Kelly J. Hayes: WineInk
Aspen Times Weekly
This past week I went into my local bottle shop, looking to buy a few bottles of wine for an upcoming camping trip.
Nothing unusual there. But the twist on this particular shopping venture was that, for the first time in my life, I walked into a store looking specifically for bottles with screw tops.
Now, keep in mind that I drink a lot of wine capped by screw tops. First, other than white Burgundy and few California Chardonnays, nearly all of the white wines I drink use screw tops for closures. With my reds, I usually buy to drink, rather than to hold, and young wines that need no aging are perfectly fine under screw top. Also, I tend to drink a lot of wine from Australia and New Zealand, both strongholds of the screw-top revolution.
But my reason for seeking screw tops for the camping trip was convenience. I wanted a wine that I could open easily without having to search through my stuff for a corkscrew, close up easily between pours, and ultimately, drop back into the cooler without having to worry about the cork getting soggy or leaking. A no-fuss, no-muss solution.
I didn’t have to look far for my screw top wines, as I bought two bottles each of the 2006 Montevina Zinfandel from Amador County and the 2006 Monte Antico IGT, a Tuscan blend of Sangiovese with Merlot and Cabernet Sauvignon. Both wines cost around $12. You’ll note that, in addition to having screw tops in common, both wines were cheap and share “Monte,” an allusion to mountains, on their label. I was camping at 10,000 feet, so it just seemed right.
The wines, and their closures, worked perfectly, as I knew they would. Both were great with the wood-grilled sausage links and flank steaks that were the main courses. What I didn’t finish the first night was just as good and easily served the second night. It is the reason why, when I am grilling at home, I like to simply twist a screw cap, drink half a bottle, re-twist and save the rest for the next night.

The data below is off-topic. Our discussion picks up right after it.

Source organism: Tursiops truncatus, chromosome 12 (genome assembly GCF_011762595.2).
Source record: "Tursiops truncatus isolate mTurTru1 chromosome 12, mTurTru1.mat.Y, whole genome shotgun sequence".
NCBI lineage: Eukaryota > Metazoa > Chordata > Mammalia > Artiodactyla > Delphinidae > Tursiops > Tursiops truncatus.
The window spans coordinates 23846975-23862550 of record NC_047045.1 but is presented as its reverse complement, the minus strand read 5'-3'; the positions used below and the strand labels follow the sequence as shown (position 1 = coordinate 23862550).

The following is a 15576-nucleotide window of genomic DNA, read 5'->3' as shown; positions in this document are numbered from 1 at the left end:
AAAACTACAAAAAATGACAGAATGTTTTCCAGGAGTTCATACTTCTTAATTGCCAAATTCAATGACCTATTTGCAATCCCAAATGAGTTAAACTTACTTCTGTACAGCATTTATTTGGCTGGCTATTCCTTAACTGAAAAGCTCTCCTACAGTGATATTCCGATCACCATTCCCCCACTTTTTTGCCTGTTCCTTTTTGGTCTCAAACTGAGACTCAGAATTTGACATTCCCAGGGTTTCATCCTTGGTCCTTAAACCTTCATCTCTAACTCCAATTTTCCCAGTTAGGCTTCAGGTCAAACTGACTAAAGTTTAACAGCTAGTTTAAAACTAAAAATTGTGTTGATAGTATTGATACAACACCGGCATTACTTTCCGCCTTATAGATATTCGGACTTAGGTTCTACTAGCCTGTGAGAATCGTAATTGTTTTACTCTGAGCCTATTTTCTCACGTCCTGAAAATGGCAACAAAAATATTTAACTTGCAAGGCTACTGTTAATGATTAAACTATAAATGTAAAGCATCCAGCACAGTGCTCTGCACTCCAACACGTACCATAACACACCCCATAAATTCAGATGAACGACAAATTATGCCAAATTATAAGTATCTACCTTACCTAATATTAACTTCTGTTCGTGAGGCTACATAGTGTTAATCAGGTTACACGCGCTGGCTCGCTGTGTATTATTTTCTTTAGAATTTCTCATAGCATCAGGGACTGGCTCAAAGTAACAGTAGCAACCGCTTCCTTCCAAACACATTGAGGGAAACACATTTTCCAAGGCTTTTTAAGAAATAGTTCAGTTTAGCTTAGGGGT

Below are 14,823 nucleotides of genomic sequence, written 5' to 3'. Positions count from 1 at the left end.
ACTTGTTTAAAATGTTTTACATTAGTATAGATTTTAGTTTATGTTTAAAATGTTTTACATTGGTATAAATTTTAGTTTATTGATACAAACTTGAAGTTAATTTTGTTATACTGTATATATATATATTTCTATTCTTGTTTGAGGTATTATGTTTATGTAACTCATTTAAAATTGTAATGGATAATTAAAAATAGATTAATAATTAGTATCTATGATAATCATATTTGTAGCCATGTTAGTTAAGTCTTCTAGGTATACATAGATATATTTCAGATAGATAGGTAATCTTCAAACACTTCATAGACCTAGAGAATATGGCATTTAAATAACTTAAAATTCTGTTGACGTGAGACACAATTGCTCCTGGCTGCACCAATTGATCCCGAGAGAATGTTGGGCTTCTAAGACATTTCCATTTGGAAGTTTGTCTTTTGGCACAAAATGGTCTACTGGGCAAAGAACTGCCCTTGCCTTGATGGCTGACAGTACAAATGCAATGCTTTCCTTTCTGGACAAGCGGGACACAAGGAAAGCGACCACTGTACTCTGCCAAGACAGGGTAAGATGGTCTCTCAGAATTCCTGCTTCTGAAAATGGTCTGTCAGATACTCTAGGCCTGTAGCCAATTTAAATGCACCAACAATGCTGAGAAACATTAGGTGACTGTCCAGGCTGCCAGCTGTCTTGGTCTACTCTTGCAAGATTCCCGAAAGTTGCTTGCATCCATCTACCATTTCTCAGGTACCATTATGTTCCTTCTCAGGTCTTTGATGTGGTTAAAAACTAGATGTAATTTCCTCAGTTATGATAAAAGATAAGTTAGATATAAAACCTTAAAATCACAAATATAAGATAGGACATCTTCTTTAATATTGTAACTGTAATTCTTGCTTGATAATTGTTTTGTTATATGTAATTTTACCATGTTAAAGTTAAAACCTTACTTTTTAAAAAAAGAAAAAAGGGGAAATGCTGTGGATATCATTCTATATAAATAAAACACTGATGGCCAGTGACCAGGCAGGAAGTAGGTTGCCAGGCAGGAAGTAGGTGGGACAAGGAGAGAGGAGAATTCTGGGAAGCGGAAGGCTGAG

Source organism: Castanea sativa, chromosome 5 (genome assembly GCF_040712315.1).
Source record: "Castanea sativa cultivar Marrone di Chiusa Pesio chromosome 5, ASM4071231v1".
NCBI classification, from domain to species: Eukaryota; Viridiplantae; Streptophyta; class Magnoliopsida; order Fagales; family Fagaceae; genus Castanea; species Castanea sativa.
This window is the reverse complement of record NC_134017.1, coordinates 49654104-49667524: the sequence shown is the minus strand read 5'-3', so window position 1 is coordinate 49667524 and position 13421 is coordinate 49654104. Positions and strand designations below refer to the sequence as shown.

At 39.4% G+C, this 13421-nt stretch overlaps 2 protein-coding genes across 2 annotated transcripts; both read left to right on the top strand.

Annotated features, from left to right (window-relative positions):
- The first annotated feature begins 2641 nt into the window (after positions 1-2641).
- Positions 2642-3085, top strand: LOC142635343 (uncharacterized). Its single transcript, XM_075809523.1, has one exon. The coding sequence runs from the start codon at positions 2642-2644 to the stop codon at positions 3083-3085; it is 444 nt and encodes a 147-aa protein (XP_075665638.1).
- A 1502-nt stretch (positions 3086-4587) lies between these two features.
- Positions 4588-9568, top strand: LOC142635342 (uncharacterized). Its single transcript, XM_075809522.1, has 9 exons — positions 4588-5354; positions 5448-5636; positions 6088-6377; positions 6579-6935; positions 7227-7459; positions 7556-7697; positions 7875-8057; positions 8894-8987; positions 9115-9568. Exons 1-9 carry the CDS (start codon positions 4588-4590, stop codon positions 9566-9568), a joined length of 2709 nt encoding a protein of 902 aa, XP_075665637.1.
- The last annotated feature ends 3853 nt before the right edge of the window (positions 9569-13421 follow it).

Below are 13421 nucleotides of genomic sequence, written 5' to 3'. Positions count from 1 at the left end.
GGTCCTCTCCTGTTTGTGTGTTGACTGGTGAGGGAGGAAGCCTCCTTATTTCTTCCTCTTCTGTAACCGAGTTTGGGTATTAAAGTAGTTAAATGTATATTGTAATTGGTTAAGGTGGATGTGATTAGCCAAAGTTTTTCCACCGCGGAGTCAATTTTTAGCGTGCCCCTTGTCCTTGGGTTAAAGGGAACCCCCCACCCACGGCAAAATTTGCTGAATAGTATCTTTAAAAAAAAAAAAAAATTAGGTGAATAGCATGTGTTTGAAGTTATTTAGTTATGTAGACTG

For more than 400 years, cork has been the closure of choice for wine. Vast forests of the stuff are found throughout Portugal, which produces close to 60 percent of all the cork used for closures worldwide, and Spain, which accounts for another 20 percent. Cork forests are also clustered around the Mediterranean coastal regions of Italy and France, and across the sea in Algeria, Morocco and Tunisia.
But in the last 10 years, there has been a revolution in how wines are sealed, and screw tops have rapidly gained market share. It is estimated that screw tops are now found on up to 30 percent of the 16 billion bottles of wine sold annually in the world. That is up from 5 percent a decade ago.
There are lots of reasons for this change. First was the fuss about corked wines, those that were altered by a chemical called 2, 4, 6 trichloroanisole, or TCA, that can leak from a cork into a bottle and ruin the wine. Then there was the issue of wines that had defective corks, allowing too much oxygen into a bottle and destroying a wine, or corks simply disintegrating in the neck of a bottle. It has been estimated by some that as much as 7-10 percent of wines had some sort of damage inflicted by faulty corks, although many of those stories are based on anecdotal evidence rather than hard data.
Then there is the improvement in technology. As more producers use screw tops, the cheaper and easier it is to find good products. Stelvin, perhaps the most popular closure company, now has plants in Chile, Canada, Australia and the U.S., turning out a variety of different closures.
One might say “Vive la difference!” but there is this to ponder: Cork is a recyclable organic product, while metal closures certainly are not. And there is a school of thought that says the demise of the cork industry will ultimately lead to the demise of the cork forests and their fragile ecosystems that sustain unique and diverse flora and fauna.
As we move forward we all need to make choices that affect not just ourselves, but the greater world as well. Does my choice for the convenience of a screw top on a camping trip have bigger connotations?
I’m still working on that one.
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Max Weintraub has been senior curator at the Aspen Art Museum since January 2019.